Nation Valley News
RUSSELL — Now that she’s jumped ship to the Grits, MPP Amanda Simard should show “leadership” by agreeing to let local Liberals decide their nominee for the 2022 election, says the party’s candidate in the last campaign.
“She says that the community is behind her, so I think she should take a leadership role and ask for an open nomination process if she’s that confident,” says Russell Township Mayor Pierre Leroux, who placed second to Simard in the 2018 election when she ran as a Progressive Conservative.
Leroux said he understands that Simard is otherwise slated to be awarded the nomination in 2022, without contest, after joining the diminutive Liberal caucus yesterday.
Interim Ontario Liberal Leader John Fraser welcomed the formerly independent MPP to the party fold yesterday. The development “was not a surprise” to Leroux, who has severed ties with the local Liberal riding association and won’t be running in the next election for any party. “Oh god, no, I’m done,” he said.
Both he and Simard were serving members of Russell Council during the bitterly contested provincial election. Simard, then a rookie councillor, put the Tories in the win column for the first time in G-P-R — but it didn’t last long. Unhappy over cuts to Francophone services, she left the Doug Ford PC’s in November 2018 to sit as an independent. In media interviews, she has pointed out that her PC nomination happened during the tenure of former leader Patrick Brown, before Ford took the reins.
“The Ontario Liberal party shares my values. I’m eager to be a part of the party renewal process as it modernizes and prepares for the future,” said Simard of her new ideological home in a Liberal press release. “We’re building a party that will offer Ontarians a clear alternative to Ford’s cuts and chaos in the next election. I’m excited to join my new caucus colleagues and am looking forward to the important work ahead.”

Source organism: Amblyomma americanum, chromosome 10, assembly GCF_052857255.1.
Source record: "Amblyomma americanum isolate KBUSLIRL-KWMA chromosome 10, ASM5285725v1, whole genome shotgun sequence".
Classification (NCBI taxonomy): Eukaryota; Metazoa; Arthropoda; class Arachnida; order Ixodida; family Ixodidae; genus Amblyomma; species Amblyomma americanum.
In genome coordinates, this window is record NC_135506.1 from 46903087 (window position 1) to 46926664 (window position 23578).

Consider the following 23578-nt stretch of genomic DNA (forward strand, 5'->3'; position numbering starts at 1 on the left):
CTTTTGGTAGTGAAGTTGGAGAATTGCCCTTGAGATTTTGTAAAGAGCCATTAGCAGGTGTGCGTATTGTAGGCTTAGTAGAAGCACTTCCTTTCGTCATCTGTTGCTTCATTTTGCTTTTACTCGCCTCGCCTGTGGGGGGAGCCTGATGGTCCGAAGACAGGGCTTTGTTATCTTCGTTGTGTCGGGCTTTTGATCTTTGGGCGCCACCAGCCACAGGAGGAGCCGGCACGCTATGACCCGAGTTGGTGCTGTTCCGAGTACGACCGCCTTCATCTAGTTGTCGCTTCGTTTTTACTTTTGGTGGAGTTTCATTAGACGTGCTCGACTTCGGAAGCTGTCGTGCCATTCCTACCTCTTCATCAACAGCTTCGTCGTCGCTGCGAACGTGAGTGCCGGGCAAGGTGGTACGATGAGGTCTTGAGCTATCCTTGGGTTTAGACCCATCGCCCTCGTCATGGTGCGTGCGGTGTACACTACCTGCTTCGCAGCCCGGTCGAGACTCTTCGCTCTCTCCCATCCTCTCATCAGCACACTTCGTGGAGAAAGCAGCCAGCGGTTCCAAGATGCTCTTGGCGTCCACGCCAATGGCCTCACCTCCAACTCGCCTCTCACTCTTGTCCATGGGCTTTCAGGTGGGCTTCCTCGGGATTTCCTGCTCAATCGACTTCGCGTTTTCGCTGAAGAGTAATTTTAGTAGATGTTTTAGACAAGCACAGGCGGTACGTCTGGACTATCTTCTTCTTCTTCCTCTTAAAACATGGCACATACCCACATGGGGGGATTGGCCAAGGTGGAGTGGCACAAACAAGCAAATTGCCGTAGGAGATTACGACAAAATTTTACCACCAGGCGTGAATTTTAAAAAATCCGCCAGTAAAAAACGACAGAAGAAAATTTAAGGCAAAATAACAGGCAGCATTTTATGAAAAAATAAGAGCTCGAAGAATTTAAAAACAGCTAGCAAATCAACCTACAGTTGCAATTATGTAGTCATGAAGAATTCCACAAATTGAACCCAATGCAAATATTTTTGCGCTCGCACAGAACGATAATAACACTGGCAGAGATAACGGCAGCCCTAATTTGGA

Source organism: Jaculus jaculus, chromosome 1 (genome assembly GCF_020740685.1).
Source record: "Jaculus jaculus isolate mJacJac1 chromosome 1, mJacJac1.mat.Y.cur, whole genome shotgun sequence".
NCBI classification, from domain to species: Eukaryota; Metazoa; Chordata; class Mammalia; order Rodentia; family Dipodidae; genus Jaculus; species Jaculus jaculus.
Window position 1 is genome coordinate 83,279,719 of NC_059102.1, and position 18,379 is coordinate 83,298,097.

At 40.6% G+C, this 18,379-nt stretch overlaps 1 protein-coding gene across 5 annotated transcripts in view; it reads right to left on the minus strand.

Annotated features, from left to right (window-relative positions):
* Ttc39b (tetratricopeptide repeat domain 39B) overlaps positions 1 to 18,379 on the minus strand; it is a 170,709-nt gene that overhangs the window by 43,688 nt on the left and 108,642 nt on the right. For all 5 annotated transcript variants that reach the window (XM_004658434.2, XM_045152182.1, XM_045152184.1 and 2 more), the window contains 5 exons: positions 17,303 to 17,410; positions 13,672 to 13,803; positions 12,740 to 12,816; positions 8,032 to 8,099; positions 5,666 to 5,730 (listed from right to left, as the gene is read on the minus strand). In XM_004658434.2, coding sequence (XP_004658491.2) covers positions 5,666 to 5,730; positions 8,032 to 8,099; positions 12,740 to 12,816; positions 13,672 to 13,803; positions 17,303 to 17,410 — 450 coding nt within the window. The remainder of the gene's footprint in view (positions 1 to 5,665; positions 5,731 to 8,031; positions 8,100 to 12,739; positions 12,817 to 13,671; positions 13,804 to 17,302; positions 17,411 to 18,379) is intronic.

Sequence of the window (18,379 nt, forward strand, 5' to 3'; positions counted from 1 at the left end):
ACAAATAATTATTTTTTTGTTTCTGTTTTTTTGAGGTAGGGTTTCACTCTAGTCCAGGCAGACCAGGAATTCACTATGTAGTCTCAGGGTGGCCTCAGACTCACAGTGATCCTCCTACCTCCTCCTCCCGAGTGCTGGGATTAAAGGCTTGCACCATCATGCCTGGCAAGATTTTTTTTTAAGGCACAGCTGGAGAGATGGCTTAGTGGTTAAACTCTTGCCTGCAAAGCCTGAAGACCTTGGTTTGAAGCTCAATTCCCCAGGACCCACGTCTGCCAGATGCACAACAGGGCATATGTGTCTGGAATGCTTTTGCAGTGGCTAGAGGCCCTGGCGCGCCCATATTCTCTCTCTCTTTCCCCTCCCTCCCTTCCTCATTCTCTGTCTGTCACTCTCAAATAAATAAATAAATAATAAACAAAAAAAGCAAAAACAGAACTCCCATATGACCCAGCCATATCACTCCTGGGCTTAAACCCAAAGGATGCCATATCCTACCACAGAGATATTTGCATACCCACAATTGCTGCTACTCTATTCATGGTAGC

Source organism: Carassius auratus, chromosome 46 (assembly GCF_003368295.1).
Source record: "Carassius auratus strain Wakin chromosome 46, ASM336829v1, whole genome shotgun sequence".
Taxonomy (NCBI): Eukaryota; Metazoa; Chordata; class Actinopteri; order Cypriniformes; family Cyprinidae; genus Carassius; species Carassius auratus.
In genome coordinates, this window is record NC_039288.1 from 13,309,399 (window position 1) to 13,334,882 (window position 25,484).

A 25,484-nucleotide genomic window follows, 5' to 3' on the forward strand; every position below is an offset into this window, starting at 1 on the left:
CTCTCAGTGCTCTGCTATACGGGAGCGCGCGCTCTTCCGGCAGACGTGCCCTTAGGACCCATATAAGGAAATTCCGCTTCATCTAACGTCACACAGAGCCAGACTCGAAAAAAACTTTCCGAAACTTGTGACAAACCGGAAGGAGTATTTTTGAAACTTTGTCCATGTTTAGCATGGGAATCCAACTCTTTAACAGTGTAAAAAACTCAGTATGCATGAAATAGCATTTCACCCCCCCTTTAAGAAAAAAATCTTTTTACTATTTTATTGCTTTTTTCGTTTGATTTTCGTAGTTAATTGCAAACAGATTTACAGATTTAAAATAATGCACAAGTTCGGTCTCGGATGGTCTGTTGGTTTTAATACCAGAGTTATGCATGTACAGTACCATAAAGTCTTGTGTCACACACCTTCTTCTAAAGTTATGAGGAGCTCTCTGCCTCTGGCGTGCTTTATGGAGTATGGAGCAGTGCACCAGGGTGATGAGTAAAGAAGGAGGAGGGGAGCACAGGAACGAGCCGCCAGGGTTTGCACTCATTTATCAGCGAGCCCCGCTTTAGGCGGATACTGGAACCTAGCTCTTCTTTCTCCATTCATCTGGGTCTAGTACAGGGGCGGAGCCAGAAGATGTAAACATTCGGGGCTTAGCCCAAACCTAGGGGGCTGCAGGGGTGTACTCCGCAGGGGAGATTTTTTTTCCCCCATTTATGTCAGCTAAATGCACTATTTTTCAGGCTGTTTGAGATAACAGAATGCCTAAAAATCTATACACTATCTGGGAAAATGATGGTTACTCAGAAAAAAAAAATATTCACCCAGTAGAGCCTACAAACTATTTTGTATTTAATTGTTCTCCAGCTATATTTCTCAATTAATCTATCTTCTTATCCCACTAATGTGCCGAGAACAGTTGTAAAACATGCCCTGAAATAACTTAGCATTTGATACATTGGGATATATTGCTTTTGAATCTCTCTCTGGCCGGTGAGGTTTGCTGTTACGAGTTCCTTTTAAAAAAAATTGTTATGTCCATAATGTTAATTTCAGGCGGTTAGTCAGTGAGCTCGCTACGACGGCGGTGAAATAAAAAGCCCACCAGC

She plans to participate in the party’s leadership convention happening in March as well as canvass for Liberal members during the upcoming by-elections to be called in the Ottawa area.
Leroux offered that, from a “municipal and regional standpoint,” having Simard back with a party will have its benefits. “There have definitely been challenges over the past year with Amanda sitting as an independent,” the mayor said, citing a “lack of presence” on the part of the MPP.
“I’m hoping that we can turn the page and move forward. But I’m glad she’s with a party now because if the mayors are having issues with their representative, they can go speak to the leader, go speak to the party. Whereas with an independent, there was no support over the last year, we had no recourse.”
Decimated in the last election, the Liberal bench at Queen’s Park now stands at six members with its new addition — halfway to the minimum required for official party status in the Legislature.
Leroux suggested that if Simard had crossed the floor to the Liberals immediately after quitting the PCs, when the rule for party status was still eight members, the Liberals would have achieved that status (at the time) and likely staved off the Ford government’s upping of the requirement to 12 as well.